immigrating to Canada, one of the first things Mennonite communities
did was establish a church. They did this because church was important
to them. If you moved to a city, you'd probably find out where the
hospital, grocery store, and school were. You might also find out
where the skating rink, library, and park were. These are all important
parts of a city. They are so important that if a city didn't have
them, people would probably get together and build them.
the Mennonites came to Canada, they had to build their own churches.
These churches often began with just a handful of people. With such
a small group, a church building was not necessary at first; there
was more than enough room to meet at someone's house on Sunday morning
for worship services.
a small town in southern Alberta, was home to two such Mennonite
churches. The first Mennonites came to Vauxhall in 1933. They, like
many other Canadian farmers, were suffering from the effects of
the Great Depression. These Mennonite farmers were looking for better
land. Soon after they arrived, they set out to form a church. The
Mennonite Brethren church in Vauxhall began in 1934 with only twelve
members. Besides meeting in houses, they also met in the local school.
As the church grew, the members started planning to build a permanent
bought an old farmhouse and moved it to a new location. They used
wood salvaged from a barn to complete the structure. By 1939, five
years after their humble beginnings, the members of Vauxhall Mennonite
Brethren Church could finally give thanks for their very own church
“Indeed, we were very grateful we finally had our own, large, lovely
J. Esau wrote this in 1974. He was a member of the church and kept
a diary. Let's read along as he tells the surprising story of what
the 18th, 1940, dawned as usual. During irrigation time I would
always rise at 5 A.M. and, on going outside, had the habit of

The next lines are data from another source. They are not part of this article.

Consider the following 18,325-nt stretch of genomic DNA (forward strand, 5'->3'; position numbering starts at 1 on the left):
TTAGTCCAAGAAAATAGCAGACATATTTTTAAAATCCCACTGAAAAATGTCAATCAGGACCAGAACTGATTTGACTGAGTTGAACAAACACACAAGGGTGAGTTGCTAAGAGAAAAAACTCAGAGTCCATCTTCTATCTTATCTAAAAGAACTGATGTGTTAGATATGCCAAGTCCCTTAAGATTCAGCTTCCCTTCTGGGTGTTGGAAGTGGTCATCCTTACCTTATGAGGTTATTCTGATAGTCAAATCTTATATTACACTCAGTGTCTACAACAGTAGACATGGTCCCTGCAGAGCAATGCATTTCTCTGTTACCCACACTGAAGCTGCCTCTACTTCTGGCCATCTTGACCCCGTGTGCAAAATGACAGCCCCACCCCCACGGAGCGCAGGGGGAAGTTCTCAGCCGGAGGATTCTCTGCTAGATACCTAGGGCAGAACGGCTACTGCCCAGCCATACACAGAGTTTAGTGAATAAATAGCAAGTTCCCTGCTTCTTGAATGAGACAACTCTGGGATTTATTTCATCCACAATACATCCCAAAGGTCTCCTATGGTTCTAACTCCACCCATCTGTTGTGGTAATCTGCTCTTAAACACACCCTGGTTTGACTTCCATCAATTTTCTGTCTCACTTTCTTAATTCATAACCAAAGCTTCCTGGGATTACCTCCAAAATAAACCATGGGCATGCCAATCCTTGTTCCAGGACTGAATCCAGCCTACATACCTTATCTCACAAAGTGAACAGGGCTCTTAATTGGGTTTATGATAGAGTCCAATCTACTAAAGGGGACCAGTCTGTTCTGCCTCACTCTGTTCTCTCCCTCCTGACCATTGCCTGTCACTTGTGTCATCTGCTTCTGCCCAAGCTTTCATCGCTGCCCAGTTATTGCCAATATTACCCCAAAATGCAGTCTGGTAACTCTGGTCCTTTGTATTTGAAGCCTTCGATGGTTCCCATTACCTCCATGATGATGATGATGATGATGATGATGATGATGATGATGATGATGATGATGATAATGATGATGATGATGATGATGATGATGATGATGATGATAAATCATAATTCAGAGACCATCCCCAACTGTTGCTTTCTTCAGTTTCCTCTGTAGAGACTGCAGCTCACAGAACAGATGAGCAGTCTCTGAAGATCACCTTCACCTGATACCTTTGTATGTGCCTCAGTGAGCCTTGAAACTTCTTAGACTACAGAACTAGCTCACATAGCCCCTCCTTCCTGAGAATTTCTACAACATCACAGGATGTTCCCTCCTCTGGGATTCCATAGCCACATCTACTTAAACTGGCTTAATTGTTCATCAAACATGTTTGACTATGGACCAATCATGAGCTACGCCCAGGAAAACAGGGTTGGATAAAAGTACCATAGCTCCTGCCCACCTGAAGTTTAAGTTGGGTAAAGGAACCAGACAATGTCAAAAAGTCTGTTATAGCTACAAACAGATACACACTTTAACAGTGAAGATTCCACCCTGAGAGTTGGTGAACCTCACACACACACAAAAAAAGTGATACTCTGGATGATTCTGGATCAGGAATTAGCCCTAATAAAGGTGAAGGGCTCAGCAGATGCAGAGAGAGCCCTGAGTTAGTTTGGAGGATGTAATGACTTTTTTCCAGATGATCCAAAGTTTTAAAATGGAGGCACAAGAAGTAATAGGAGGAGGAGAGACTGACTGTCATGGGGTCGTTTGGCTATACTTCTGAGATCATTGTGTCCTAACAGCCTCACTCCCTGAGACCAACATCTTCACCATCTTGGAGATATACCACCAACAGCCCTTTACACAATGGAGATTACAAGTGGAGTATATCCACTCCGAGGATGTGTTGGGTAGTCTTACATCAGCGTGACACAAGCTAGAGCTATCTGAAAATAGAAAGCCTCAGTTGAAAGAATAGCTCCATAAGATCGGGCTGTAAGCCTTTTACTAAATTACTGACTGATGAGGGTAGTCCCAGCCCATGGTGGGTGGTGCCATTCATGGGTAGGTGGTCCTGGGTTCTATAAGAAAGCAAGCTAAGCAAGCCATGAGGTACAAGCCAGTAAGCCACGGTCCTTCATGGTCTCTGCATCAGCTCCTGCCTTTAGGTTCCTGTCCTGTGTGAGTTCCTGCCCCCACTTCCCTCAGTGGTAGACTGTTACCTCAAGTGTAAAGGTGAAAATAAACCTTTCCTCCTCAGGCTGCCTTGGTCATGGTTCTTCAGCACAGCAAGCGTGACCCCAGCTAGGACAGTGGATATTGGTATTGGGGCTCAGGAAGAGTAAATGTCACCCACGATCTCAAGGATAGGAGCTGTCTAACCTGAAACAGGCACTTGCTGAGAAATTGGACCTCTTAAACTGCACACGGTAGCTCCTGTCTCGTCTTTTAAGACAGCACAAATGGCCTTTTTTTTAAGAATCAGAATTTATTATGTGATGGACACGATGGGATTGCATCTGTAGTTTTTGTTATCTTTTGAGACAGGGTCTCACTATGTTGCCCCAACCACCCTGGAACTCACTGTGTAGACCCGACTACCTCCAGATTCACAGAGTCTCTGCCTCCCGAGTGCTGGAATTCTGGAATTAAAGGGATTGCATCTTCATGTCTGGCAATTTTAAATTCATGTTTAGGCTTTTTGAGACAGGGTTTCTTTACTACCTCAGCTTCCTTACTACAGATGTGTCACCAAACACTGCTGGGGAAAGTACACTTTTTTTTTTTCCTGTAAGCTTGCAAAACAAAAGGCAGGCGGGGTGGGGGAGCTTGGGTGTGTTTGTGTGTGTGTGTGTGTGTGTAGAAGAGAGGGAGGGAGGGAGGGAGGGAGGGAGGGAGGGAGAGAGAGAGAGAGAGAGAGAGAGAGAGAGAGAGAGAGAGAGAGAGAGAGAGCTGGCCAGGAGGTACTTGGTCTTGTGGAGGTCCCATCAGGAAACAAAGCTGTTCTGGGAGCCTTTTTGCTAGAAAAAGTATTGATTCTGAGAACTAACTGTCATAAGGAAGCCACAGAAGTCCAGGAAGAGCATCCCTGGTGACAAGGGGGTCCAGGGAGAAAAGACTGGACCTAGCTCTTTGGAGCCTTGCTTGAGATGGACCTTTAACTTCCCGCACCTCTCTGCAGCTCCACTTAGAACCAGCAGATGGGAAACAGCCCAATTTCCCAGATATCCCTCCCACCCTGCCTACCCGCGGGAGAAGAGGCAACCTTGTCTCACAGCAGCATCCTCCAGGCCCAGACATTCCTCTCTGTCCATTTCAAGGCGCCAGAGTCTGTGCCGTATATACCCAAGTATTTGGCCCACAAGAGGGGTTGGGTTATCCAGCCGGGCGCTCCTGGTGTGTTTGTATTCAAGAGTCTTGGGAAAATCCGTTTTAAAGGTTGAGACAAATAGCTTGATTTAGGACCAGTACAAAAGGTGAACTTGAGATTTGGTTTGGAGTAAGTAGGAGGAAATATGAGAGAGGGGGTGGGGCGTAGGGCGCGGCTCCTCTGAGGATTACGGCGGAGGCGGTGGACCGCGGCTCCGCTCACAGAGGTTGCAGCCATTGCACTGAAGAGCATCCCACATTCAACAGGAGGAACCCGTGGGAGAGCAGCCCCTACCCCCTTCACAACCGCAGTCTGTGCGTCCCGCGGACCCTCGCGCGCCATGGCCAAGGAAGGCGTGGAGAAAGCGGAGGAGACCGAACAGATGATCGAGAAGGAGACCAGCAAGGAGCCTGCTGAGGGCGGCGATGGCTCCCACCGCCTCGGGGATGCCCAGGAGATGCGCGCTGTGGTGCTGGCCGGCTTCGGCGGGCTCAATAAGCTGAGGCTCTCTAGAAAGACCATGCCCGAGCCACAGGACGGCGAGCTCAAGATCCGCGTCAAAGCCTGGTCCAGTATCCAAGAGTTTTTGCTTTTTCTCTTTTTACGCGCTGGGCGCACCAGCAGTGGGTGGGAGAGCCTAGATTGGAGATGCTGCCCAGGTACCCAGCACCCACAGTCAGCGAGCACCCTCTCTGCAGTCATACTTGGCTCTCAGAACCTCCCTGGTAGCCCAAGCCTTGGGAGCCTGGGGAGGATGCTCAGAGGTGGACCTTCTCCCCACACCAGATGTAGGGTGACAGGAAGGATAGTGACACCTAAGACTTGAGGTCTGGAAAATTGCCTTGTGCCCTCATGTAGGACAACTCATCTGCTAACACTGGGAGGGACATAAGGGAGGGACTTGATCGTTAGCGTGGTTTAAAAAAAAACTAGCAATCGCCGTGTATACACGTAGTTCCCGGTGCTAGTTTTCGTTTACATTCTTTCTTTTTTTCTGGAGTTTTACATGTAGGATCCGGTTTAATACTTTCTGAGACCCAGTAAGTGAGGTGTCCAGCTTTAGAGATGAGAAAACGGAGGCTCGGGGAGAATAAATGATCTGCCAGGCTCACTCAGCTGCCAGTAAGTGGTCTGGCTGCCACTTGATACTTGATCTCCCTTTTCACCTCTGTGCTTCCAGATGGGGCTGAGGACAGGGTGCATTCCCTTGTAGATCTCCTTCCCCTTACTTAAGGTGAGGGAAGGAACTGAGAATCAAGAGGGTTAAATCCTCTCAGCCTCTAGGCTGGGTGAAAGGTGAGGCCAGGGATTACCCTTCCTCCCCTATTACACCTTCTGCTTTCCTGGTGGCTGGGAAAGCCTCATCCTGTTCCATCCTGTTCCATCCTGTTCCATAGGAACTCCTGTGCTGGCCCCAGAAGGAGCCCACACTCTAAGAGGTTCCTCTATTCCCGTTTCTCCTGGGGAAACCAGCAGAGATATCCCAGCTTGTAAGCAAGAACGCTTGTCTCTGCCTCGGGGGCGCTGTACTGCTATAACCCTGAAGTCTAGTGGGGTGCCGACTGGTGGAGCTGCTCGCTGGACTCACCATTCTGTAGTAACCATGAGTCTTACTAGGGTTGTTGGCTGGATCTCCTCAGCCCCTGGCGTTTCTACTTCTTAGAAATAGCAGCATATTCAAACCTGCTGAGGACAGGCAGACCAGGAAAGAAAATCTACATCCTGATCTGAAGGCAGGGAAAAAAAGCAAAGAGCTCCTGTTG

looking east, towards our church. Why was there smoke behind the
church that morning? I rubbed my eyes and looked again and finally
realized there was no church, only smoke. I jumped
on my bike, rushing over there to see what had actually happened.”
Mennonite Brethren church before the fire
||The rebuilt Vauxhall
Mennonite Brethren church
church was burned down completely; only the storage shed still
remained. I rushed to inform Mr. Langemann of the sad news and
he followed me to the site to see for himself. Later on we heard
that the Conferenz church [the other Mennonite church in Vauxhall]
had suffered the same fate. Two churches in one district burned
to the ground by arsonists in one night. The Second World War
was on, and, because of our language, we were mistaken for enemy
aliens, and some persons schemed to do us harm. [It was] likely
planned in the local tavern.”
Read the newspaper
report in German, or the English
you imagine how they must have felt? They had worked so hard and
waited so long for that church building, and now it was ashes! The
air in Vauxhall that day must have been filled with tension. How
would the Mennonites react to this attack? Esau continues his story.
the Lord, we did not become bitter or [use] legal means to find
and punish the culprits. We bore the loss quietly, and it was
a huge loss, since absolutely no insurance was carried on the
building.” [CMBS, Vauxhall MB Church fonds, file
Mennonite Brethren Church was one of the churches that burned that
night. Vauxhall Mennonite Church also suffered at the hands of the
Vauxhall Mennonite Church was founded in 1938 with twenty-six members.
They, like the Mennonite Brethren Church, met in homes until they
could build a church. A renovated garage became their new church
home in 1939.
Dick was living nearby when the church burned down. He wrote down
his memories in 1988.
the fall of 1939, World War II broke out, and soon anti-German
feelings were directed at the German Mennonites, as we were considered
to be German sympathizers, mainly because German was spoken in
the homes as well as in the church. On the night of June 18, 1940,
both Mennonite churches were burned to the ground. The R.C.M.P.
clearly established that it was arson, and it became general knowledge
as to who had set the fires. No legal action was taken, because
of our peace principle.”
peace witness by both churches had a very positive effect in our
future relationship with our non-Mennonite neighbors.”
had lived in Vauxhall for less than ten years when the arsons occurred.
Their German language made them objects of suspicion, but Henry
Dick's last words on the subject show the commitment the Mennonites
had to the community of Vauxhall:
congregations proceeded to rebuild.” [MHC, 3542-5]
Vauxhall Mennonite Church